Exxon’s oil and natural gas output rose 1.5 percent to the equivalent of 4.02 million barrels a day, the first increase since the second quarter of 2011, according to data compiled by Bloomberg. Crude prices also climbed, raising costs and contributing to an 81 percent plunge in profit at the company’s refineries.
Net income fell to $7.87 billion, or $1.79 a share, from $9.57 billion, or $2.09, a year earlier, Irving, Texas-based Exxon said in a statement today. The per-share result was 2 cents higher than the average of 21 analysts’ estimates compiled by Bloomberg.
Exxon was the biggest gainer in the Dow Jones Industrial Average of 30 blue-chip stocks today. The shares rose 0.9 percent to $89.62 at the close in New York. Sales declined by 2.4 percent to $112.4 billion.
Profit from processing crude into fuels fell to $592 million during the quarter from $3.19 billion a year earlier, according to the statement. Returns from oil and gas sales rose 12 percent to $6.7 billion and chemical profit climbed 30 percent to $1.03 billion.
U.S. profit margins from refining oil into products such as gasoline and diesel declined 43 percent to an average of $17.54 a barrel during the July-to-September period as the cost of U.S. crude feed stocks rose. It was the first time the average quarterly spread fell below $20 since late 2010, according to data compiled by Bloomberg.
The company has been processing output from its Kearl oil-sands development in western Canada at plants in Joliet, Illinois; Baton Rouge, Louisiana; and Sarnia, Ontario, David Rosenthal, vice president of investor relations, said during a conference call with analysts today. Some of the Kearl production also has been sold to other refiners, he said.
Exxon Chairman and Chief Executive Officer Rex Tillerson is seeking to revive production growth and curb cost increases amid stagnant energy demand in the world’s largest economy and shrinking access to the world’s remaining untapped crude reservoirs. The company’s growth prospects include gas-export developments in Australia and Papua New Guinea, oil-sands production in western Canada and Arctic forays in Russia.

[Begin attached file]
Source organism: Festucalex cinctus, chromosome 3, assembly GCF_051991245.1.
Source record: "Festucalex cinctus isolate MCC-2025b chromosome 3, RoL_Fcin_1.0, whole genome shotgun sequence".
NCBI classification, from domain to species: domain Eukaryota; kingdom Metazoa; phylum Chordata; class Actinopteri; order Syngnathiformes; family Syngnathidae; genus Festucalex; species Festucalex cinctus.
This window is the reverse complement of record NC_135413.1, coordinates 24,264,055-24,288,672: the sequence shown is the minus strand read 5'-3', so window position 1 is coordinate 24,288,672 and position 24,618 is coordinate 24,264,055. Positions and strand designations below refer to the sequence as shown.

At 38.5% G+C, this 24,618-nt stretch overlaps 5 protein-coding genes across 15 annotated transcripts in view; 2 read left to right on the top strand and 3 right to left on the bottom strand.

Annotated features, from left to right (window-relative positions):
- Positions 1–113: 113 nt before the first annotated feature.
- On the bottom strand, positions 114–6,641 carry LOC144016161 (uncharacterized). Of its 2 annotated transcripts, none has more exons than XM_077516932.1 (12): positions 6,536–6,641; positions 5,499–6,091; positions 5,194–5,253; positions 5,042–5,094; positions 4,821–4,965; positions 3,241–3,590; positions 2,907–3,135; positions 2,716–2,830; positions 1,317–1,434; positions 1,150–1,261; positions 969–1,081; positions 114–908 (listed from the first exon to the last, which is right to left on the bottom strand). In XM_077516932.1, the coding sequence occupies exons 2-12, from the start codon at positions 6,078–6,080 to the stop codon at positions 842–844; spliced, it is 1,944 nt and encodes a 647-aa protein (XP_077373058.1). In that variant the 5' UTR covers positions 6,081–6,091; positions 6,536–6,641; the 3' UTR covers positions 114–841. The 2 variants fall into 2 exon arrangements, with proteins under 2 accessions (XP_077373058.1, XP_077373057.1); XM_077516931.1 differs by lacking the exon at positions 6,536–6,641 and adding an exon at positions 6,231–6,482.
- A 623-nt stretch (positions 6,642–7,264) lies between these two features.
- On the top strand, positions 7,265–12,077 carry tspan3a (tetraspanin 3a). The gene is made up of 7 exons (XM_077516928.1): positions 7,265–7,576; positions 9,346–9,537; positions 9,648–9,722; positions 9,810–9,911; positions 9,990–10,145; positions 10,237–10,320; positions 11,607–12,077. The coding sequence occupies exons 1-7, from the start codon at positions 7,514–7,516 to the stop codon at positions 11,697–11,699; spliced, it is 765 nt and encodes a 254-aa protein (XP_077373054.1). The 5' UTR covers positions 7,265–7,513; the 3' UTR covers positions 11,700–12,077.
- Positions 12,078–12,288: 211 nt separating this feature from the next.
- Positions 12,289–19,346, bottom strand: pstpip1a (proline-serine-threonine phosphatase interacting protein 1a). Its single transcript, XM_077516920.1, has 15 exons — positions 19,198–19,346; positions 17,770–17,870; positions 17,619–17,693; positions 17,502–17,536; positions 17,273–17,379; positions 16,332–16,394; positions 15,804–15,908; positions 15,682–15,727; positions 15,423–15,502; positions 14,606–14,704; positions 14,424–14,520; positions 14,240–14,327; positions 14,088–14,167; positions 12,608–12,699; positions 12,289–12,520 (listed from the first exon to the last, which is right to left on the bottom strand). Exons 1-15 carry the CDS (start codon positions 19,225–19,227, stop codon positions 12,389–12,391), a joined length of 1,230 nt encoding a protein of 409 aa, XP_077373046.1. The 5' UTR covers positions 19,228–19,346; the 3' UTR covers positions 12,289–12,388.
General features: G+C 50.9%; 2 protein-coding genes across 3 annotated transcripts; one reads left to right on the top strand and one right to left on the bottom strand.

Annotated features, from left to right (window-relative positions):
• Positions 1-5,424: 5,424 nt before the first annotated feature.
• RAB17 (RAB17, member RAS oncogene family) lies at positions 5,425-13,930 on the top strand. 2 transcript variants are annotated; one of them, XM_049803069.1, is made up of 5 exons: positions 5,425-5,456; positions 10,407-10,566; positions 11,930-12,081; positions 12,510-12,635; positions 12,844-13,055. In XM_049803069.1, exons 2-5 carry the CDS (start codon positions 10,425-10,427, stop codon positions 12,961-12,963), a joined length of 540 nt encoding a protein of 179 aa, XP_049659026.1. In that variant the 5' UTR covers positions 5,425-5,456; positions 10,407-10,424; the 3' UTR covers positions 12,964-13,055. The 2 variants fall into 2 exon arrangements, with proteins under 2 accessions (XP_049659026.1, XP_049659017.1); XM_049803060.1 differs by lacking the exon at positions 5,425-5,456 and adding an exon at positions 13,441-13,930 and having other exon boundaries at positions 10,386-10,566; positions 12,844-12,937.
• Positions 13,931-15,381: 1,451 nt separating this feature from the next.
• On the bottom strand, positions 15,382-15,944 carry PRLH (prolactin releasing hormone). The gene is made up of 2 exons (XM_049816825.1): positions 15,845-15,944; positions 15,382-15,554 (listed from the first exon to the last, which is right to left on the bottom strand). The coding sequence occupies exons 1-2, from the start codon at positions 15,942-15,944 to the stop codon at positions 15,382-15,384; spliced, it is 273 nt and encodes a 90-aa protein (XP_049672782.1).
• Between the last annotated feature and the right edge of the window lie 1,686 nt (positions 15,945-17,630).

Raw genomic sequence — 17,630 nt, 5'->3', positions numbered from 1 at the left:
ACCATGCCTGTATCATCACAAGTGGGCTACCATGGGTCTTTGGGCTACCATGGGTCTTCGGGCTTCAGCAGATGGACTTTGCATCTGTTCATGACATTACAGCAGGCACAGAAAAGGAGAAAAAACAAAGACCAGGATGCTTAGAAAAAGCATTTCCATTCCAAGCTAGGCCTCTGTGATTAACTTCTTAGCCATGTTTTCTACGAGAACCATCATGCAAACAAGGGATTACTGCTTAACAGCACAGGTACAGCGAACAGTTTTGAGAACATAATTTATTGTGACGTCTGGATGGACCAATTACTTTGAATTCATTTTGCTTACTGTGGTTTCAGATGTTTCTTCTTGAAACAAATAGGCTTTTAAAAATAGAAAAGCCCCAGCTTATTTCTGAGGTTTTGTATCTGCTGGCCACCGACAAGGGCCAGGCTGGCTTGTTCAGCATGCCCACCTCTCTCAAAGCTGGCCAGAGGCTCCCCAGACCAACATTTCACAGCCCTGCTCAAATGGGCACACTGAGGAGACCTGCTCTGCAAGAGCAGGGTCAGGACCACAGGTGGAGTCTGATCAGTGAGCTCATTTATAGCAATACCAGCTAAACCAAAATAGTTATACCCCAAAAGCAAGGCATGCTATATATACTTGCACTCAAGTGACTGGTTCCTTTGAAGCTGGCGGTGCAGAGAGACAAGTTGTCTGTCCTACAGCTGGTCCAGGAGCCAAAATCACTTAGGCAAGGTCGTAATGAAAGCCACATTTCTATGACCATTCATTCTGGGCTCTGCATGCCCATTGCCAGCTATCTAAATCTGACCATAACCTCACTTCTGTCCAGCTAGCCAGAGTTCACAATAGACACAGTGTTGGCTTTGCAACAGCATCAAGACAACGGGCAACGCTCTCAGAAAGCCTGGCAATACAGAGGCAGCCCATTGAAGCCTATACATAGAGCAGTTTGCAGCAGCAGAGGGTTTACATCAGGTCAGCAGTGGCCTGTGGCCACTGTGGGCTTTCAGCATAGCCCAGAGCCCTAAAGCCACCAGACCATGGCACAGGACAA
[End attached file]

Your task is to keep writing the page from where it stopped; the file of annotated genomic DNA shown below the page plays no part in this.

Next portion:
Output in the quarter rose on the contributions from new projects and less downtime at existing projects.
Exxon stock has languished among the poorest performers of the world’s largest oil producers, advancing 2.6 percent this year to yesterday, less than one-third the gain of its largest rival Chevron Corp. (CVX)
Brent crude futures, the benchmark for two-thirds of the world’s oil, were little changed during the quarter from a year earlier, trading at an average price of $109.65 a barrel. The premier U.S. crude, West Texas Intermediate, rose 15 percent to average $105.81-a-barrel average in the quarter.
U.S. natural gas climbed by 23 percent to $3.555 per million British thermal units from $2.893 a year earlier, according to data compiled by Bloomberg. Gas accounted for about 49 percent of the company’s worldwide reserves at the end of 2012.
Tillerson, 61, has been telling investors and analysts since March that output from Exxon’s wells will decline by 1 percent this year before new projects boost production as much as 3 percent annually through 2017.
Exxon is the second-to-last major non-state oil producer to report third-quarter results. Earlier today, Royal Dutch Shell Plc (RDSA) said net income declined 35 percent and Total SA (FP) reported a 10 percent decline.
On Oct. 29, BP Plc (BP/) said profit adjusted for one-time items and inventory changes declined 26 percent to $3.7 billion. That exceeded the average estimate from analysts who forecast $3.4 billion in profit. Chevron, based in San Ramon, California, is scheduled to release results tomorrow.
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